Gee great against Nats

WASHINGTON -- Dillon Gee turned his back to the plate, thinking he had struck out Ian Desmond in the seventh inning. Then he noticed catcher Travis d'Arnaud was not initiating throwing the ball around the infield.

The count actually was 1-2. So Gee, trying to save face, started rolling his shoulder, as if he had a minor medical issue. He did not want to let on that he had mistaken the count. And he did not want the Washington Nationals to think he was showboating.

Of course, Gee's pretend shoulder roll sent Terry Collins and trainer Ray Ramirez streaking toward him from the dugout.

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Dillon Gee limited the Nats to two runs in 7 2/3 innings while earning his 10th win.

"I had no idea that he didn't call that first pitch a strike. I thought it was, and I didn't know," Gee said. "I felt bad. I felt like an idiot out there. I was trying to play it off. I played it off the wrong way. And then they come out. It was just a disaster. I don't want to be a guy that they think I'm showing anybody up out there, either. I just forgot."

Said Collins: "When he turned around and then he gave me the shoulder thing, I said, 'Oh, no.' And then when I went out there, he said, 'I really just tried to bluff my way through not knowing how many strikes there were.' It fooled me. It had me gasping for breath."

Gee had few other bad moves on Friday night, as the Mets beat the Nats, 3-2. He allowed solo homers to Wilson Ramos and Stephen Lombardozzi but no other damage in 7 2/3 innings to pick up his team-leading 10th win. Gee coaxed 14 groundouts.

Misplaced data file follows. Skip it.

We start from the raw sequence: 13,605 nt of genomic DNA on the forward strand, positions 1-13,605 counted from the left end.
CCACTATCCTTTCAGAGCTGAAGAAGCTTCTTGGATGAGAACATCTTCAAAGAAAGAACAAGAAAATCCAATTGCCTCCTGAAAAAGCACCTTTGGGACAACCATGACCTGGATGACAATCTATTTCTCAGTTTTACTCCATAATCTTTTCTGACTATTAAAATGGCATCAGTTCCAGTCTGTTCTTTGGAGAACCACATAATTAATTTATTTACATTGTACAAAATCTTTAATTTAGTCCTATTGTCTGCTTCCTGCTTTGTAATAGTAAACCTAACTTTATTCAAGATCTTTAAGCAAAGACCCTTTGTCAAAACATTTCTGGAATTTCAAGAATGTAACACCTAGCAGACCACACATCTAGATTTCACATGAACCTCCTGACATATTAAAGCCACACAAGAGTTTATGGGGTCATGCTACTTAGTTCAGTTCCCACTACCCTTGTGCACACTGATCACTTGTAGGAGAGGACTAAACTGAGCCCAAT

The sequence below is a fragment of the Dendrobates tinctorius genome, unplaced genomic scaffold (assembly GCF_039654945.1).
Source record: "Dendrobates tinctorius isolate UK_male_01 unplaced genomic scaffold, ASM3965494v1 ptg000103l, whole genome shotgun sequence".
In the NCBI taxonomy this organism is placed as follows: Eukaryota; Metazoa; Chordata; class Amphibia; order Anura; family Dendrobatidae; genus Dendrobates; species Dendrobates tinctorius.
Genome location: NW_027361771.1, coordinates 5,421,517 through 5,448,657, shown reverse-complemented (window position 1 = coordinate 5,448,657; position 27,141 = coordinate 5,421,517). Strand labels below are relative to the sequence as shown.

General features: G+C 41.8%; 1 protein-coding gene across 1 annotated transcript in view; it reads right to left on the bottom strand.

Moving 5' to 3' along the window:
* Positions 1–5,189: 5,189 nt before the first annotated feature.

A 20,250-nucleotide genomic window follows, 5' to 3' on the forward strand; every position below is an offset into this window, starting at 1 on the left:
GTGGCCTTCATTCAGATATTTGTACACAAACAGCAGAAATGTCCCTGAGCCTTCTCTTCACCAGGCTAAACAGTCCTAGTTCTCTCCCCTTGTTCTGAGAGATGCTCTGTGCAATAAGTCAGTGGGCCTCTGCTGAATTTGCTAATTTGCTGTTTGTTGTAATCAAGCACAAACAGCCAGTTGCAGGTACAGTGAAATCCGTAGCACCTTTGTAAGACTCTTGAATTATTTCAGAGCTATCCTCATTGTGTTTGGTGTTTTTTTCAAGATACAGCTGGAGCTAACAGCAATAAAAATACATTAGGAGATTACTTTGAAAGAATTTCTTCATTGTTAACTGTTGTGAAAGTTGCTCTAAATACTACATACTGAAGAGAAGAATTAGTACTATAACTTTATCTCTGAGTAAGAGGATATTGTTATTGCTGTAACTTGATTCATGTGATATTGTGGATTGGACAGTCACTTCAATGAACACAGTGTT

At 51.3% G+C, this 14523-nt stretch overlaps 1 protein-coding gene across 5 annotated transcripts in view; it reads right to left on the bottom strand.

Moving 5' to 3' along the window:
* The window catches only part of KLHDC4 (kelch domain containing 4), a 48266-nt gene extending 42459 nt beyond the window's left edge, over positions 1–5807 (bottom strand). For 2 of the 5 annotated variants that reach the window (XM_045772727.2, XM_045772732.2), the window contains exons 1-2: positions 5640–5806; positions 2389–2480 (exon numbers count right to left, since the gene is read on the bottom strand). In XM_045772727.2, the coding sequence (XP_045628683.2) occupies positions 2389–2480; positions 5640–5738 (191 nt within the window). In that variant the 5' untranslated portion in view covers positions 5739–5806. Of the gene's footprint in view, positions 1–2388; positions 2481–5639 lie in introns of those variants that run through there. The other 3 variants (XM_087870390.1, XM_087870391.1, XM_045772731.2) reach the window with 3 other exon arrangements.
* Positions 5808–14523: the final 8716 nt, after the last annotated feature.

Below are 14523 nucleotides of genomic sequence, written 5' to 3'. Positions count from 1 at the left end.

"Lately I've felt like I've been more of a fly-ball pitcher, and all of a sudden tonight I get I don't know even how many groundouts," Gee said. "It seemed like a lot. I guess maybe the sinker was working. I was pitching down in the zone, so that helps."

Gee missed the second half of last season after undergoing emergency shoulder surgery to repair a damaged artery, so he is particularly grateful for his close to 2013.

"Missing essentially half the year last year, my main goal coming into this year was to make every start," Gee said. "That was No. 1 -- make every start and try to get to 200 innings. If I do that, if I can finish strong, then I’ll feel good about the year. Nothing is worse than finishing the year on the DL. I'm pushing really hard to try to finish the year strong."

Gee is now 7-2 with a 2.80 ERA in 11 career starts against Washington.

Desmond praised Gee's game-planning and pitch sequences.

"There's not really a pitcher comparison I can give to him," Desmond said. "Like [Cardinals catcher] Yadier Molina, when you hit against him, you can't think along with him.

"So much of hitting is mental. Your mind, you're trying to think along with the pitcher, and you’re really trying to -- it's not guessing, it's more anticipating, looking for a ball in a certain zone. But he mixes his stuff up a lot. And tonight, when he's especially sharp like that, it makes him even tougher. He turned it up a notch when he got a lead.

"To pitch to a 3.00, 4.00 -- whatever it is -- ERA in this division, where there are a lot of good hitters, that's an accomplishment. And he's a good pitcher. He doesn't blow up the radar gun, but he uses all of his pitches effectively and like I said, when he’s spotting it all up, it makes him tough. This is the same offense that put up a boatload of runs against the Marlins. He's just tough."

"Every team has that guy that does well against them, and every team has that guy that they score five or six runs every time off him," Ryan Zimmerman said. "He, over his career, has done really well against us. We've watched video, we've done things and we just can't figure him out. He's a big league pitcher for a reason.

"I think Ian's right. He makes good pitches, he mixes it up. His slider was a good pitch tonight. He had a slider that looked like a strike for a real long time and then it's not. You can't really just go out there and think because you're playing the Marlins or the Mets or whoever that it's an automatic win. Those guys are big league players too."